பக்கம் எண் :

Introduction29

but that the two ages overlapped everywhere, stone tools continued to be used long after iron tools were made, more especially on ceremonial occasions, for the stone tool being the older one, was sacrosanct and alone possessed ceremonial purity, and hence stone stools occur along with iron ones in the graves of the early Iron Age.”

8. Antiquity of Tamil

Certain literary traditions respecting the immemorial
antiquity of Tamil and the Tamils

Traditions relating to Tamil

(1) Kambar a great poet of the 12th century, describes Tamil as eternal.
   
(2) An old anonymous stray poem exalts Tamil as follows:
   
  †Œga lidaivan duyarndr toavi˜aŒgi „Œgolinr ?ƒlat tiru˜akaŠŠum - ƒŒgavaŠŠu˜ mi‹‹,,r taiyƒ‰i veŒgadir†‹-r„‹aiyadu ta‹‹„ rilƒda tami.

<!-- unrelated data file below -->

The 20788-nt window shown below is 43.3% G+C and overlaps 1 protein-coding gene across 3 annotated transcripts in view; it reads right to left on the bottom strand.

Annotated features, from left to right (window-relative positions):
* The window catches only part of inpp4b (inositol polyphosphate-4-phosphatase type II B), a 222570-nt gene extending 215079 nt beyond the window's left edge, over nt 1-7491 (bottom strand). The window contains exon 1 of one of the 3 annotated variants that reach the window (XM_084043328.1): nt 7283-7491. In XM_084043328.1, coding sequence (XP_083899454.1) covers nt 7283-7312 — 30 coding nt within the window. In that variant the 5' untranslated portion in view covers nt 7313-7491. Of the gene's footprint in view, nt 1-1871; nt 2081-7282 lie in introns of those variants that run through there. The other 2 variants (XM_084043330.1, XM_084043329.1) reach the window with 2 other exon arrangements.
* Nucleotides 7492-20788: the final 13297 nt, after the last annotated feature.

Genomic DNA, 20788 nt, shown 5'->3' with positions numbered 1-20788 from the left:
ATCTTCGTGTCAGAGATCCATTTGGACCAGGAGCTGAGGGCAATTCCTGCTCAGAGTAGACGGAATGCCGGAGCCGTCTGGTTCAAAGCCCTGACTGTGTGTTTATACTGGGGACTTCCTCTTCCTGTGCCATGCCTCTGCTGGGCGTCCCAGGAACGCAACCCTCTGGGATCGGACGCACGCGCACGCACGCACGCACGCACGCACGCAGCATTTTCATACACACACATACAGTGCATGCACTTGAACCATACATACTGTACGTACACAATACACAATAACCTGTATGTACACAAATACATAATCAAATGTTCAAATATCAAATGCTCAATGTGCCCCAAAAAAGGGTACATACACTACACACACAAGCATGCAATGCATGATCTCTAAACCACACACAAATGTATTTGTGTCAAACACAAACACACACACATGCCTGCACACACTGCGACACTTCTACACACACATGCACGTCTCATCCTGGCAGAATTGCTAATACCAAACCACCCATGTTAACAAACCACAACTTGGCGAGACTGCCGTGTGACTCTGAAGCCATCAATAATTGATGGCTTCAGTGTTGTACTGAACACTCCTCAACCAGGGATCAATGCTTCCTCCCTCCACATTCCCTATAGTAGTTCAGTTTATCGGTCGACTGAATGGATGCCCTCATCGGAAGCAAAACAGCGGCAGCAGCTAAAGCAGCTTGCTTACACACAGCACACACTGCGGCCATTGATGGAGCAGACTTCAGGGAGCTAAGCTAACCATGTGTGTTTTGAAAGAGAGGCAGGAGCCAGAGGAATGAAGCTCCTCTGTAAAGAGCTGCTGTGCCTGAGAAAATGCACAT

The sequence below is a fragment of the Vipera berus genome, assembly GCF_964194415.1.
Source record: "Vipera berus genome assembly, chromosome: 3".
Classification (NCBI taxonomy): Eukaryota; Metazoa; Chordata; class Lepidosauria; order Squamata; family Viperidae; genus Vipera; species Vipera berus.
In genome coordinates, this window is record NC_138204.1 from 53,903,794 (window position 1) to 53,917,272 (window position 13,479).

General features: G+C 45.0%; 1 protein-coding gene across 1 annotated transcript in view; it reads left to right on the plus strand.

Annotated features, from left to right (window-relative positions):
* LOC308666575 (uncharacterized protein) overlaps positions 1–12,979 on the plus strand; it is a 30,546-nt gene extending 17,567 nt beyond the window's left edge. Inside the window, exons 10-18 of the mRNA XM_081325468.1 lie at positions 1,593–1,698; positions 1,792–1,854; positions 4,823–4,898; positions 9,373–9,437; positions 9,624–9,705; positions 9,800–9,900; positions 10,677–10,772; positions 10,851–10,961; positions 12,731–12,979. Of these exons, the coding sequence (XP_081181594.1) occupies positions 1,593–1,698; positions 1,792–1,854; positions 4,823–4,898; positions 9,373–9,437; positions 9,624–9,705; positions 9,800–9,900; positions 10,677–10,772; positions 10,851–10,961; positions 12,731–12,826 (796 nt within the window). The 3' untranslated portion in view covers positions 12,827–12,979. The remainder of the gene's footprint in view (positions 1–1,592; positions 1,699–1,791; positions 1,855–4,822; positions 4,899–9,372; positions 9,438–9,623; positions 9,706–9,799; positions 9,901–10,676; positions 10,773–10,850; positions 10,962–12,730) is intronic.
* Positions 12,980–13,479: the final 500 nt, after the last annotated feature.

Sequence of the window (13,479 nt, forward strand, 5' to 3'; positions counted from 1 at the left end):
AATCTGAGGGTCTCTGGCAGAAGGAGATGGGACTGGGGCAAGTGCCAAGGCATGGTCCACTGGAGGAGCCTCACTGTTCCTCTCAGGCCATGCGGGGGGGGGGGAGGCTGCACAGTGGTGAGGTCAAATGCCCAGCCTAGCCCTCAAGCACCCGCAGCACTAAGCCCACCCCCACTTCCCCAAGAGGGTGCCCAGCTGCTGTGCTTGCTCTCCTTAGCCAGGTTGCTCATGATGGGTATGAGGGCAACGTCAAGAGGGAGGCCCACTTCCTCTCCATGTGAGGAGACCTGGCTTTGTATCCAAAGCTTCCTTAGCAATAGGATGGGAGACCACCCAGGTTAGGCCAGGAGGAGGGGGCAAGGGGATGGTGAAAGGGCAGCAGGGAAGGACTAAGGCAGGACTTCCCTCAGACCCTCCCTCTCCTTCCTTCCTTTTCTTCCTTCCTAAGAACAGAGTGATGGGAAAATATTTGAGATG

Translation

     If the two things that hail from a mountain, shine so as to be adored by the great, and expel darkness from the earth surrounded by the roaring sea: one is the hot-rayed Sun riding on a single-wheeled chariot of lightning-like effulgence, and the other the incomparable Tamil.

Traditions relating to the Tamils

(1) The idea expressed in the 34th stanza of PuŠapporu˜ Ve-bƒ Mƒlai, that the origin of the MaŠavƒ community was anterior to the evolution of earthy soil out of rocky ground, though inordinately exaggerative, serves to point out the high antiquity of the Tamil race.
   
(2) Another hyperbolical statement by Parimlaagar, the popular commentator of ThirukkuŠa˜, that the three royal lines, viz. Chera, Chola and Pandiya were countinuing prosperously from the time of Creation, serves the same purpose.